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    1. Glad you're enjoying the discoveries. I'm kind of working backwards and rediscovering the joy of fresh and healthy things. What the past few months has revealed is how much less healthy our (my) eating habits are these days, compared to six or seven years ago. Although our waistlines should have been a warning sign!

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    2. I forgot to say in my comment, but the vegetables you grow yourself are so much better than those you can buy, because you know exactly what hasn't been sprayed on them. The things I grow are often nothing special, but knowing how they've been grown does make a difference to me anyway..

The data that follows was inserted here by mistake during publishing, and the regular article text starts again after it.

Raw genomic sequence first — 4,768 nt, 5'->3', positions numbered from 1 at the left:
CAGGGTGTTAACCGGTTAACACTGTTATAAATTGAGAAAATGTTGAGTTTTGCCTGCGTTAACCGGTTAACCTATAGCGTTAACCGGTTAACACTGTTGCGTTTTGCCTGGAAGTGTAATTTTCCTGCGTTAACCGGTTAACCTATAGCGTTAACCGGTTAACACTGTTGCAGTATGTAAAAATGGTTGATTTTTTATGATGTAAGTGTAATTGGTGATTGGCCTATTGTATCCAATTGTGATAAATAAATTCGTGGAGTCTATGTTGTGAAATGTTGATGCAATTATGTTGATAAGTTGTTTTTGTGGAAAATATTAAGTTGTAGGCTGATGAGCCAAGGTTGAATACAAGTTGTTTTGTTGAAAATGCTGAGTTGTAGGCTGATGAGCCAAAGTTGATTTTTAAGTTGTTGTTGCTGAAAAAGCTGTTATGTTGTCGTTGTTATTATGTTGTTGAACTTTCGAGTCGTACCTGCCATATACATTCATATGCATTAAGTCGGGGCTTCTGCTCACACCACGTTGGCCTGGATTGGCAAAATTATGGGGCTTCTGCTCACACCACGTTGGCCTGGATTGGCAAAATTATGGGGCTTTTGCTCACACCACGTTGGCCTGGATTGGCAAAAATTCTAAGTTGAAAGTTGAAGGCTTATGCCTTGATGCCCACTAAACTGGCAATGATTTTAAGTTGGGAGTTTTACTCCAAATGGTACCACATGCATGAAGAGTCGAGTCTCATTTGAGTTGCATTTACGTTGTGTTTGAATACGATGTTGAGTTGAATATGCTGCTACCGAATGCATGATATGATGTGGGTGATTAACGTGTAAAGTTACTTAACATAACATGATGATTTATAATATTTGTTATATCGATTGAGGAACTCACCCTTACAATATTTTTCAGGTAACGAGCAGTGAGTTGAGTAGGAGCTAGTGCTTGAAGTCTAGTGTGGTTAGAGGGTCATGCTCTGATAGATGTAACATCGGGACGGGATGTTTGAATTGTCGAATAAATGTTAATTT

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    3. I know what you mean, we had a lot of success with our onions last year and they were amazing, and very convenient! We don't spray our veg with anything, I don't even kill slugs, it just is what it is.

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  2. I am finding your thoughts on food very interesting as I have recently gone plant based...it is such hard work but I feel so much better in the month I've been eating vegan.
    Plus we're juicing as well to get extra vitamins in.


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    1. Thanks, it is hard work to transition to a plant based diet, but I'm glad you're feeling the benefit already. My brother is a massive fan of juicing, he is in great shape, so it certainly suits him.